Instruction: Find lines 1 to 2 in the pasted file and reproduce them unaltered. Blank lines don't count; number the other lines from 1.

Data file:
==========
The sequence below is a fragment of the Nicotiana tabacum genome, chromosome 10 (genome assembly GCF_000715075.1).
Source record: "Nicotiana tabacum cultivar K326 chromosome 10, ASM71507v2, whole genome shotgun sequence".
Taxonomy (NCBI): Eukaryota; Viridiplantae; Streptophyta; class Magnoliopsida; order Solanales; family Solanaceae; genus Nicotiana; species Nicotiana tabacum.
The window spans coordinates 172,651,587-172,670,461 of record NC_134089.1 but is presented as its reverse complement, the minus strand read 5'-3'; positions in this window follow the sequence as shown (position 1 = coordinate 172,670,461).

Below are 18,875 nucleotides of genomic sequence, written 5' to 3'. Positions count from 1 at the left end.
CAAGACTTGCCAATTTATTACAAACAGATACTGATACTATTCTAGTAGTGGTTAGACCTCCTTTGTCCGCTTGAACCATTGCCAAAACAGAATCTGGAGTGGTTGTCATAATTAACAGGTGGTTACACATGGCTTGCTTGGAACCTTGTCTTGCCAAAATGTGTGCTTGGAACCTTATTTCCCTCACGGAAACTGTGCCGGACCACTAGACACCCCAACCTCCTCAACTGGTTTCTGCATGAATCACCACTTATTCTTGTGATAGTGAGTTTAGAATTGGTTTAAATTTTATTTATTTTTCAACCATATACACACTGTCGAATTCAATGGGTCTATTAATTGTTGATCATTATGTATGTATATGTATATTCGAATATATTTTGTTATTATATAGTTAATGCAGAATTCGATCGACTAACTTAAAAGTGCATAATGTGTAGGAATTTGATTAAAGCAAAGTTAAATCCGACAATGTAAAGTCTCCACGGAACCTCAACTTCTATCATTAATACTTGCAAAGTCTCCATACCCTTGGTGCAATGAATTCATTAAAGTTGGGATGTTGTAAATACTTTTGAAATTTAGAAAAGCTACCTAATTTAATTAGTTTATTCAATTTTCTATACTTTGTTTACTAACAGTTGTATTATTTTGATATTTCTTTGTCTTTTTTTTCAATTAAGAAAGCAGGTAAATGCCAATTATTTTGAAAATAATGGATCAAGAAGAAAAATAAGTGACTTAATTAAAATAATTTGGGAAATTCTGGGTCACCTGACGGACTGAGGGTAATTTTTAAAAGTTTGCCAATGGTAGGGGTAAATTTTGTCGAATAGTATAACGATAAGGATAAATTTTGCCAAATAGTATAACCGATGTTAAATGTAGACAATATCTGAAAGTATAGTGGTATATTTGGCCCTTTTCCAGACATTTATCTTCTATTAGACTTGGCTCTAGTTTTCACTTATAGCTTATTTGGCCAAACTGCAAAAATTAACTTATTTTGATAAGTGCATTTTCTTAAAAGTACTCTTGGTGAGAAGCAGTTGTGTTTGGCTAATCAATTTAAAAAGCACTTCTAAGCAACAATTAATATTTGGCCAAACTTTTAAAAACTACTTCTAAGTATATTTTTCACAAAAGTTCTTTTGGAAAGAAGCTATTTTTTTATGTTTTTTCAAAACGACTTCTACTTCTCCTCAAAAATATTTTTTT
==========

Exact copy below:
The sequence below is a fragment of the Nicotiana tabacum genome, chromosome 10 (genome assembly GCF_000715075.1).
Source record: "Nicotiana tabacum cultivar K326 chromosome 10, ASM71507v2, whole genome shotgun sequence".